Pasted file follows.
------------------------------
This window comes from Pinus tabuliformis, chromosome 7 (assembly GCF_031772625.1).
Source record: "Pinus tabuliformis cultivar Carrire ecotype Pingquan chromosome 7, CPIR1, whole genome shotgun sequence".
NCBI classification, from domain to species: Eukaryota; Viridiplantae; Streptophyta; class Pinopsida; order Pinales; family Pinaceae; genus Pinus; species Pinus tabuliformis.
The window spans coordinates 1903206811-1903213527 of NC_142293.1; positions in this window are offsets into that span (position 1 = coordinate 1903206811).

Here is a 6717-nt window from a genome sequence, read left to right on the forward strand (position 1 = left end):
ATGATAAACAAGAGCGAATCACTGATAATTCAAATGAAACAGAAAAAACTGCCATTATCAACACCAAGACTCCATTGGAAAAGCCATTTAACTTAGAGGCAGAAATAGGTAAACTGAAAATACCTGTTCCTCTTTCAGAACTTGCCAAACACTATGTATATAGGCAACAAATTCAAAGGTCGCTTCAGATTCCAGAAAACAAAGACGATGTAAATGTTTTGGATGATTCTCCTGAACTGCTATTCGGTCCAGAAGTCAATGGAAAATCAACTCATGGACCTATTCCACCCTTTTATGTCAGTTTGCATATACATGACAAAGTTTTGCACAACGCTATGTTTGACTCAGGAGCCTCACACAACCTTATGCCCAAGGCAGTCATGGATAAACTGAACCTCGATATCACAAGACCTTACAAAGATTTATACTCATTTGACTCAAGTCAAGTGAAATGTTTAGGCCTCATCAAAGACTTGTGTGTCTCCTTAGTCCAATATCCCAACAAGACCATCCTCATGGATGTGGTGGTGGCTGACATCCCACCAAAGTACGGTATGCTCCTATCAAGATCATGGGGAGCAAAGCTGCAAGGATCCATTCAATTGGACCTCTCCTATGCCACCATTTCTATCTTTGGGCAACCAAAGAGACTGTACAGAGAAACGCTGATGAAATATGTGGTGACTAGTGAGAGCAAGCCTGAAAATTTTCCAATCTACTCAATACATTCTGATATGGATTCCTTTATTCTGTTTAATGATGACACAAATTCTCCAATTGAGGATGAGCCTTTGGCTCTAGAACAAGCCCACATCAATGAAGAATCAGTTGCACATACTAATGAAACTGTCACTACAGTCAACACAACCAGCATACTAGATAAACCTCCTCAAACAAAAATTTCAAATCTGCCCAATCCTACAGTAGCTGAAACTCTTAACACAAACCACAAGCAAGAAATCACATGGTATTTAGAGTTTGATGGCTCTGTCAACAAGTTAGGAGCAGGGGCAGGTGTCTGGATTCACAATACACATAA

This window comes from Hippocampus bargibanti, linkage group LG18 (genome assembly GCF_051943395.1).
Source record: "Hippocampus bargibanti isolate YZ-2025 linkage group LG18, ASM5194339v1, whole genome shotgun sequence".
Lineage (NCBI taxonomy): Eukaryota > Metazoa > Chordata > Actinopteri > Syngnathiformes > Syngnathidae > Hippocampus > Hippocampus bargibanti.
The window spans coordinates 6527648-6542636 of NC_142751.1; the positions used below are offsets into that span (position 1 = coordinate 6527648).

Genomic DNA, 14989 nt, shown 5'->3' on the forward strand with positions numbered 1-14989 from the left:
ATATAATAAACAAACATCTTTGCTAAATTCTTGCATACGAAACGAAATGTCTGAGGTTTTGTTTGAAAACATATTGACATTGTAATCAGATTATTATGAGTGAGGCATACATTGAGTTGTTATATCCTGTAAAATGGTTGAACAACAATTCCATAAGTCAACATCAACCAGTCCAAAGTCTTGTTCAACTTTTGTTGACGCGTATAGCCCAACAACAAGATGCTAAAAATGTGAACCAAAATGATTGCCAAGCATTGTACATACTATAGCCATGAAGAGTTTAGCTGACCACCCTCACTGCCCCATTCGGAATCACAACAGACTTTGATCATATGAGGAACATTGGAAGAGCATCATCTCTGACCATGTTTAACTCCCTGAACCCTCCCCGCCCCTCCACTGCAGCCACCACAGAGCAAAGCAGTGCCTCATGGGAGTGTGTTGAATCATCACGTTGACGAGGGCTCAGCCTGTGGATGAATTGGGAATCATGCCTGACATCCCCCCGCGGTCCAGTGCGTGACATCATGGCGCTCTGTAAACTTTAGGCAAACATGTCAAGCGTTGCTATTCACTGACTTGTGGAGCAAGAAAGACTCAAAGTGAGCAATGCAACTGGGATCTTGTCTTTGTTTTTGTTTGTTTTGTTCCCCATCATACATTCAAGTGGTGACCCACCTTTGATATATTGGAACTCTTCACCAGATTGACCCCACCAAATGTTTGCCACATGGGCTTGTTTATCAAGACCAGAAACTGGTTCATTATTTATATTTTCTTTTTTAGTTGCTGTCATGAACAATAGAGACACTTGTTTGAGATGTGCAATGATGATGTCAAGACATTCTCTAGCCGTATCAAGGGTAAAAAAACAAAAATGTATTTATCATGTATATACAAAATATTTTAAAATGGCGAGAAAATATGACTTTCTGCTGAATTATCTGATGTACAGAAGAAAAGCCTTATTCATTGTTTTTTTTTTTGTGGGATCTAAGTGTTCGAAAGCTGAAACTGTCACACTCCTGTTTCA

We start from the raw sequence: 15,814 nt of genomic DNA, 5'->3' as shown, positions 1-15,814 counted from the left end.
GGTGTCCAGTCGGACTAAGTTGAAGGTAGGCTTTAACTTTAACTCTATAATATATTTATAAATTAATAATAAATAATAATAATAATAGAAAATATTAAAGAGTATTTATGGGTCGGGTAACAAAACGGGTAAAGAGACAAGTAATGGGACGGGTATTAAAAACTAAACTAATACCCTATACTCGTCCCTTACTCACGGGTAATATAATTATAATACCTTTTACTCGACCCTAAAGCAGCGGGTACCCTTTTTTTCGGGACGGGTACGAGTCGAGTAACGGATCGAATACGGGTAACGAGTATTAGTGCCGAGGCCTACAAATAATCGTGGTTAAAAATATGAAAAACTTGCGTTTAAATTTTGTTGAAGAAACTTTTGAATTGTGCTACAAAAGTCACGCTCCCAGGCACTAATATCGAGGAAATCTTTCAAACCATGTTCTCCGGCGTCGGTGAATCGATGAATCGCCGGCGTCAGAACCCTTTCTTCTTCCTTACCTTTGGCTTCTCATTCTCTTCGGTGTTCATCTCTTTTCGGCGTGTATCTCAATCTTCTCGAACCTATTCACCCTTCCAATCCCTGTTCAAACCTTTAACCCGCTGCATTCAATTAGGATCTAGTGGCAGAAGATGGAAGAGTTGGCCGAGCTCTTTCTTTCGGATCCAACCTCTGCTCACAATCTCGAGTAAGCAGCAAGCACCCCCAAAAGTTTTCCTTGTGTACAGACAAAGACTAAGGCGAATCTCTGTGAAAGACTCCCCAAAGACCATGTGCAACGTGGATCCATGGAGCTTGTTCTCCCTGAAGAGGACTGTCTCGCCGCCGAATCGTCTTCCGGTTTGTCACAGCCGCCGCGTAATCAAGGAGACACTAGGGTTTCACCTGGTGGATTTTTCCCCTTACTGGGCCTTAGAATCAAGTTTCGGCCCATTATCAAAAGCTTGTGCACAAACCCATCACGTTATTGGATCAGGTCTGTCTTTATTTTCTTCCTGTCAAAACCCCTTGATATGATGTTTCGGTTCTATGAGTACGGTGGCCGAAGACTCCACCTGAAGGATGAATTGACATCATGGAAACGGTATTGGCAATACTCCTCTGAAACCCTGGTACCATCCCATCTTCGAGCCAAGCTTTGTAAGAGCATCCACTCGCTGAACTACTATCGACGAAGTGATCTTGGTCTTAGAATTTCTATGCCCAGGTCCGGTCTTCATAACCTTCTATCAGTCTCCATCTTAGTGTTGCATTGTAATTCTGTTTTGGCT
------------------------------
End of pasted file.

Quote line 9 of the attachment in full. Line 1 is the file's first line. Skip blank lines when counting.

Lineage (NCBI taxonomy): Eukaryota > Metazoa > Chordata > Actinopteri > Syngnathiformes > Syngnathidae > Hippocampus > Hippocampus bargibanti.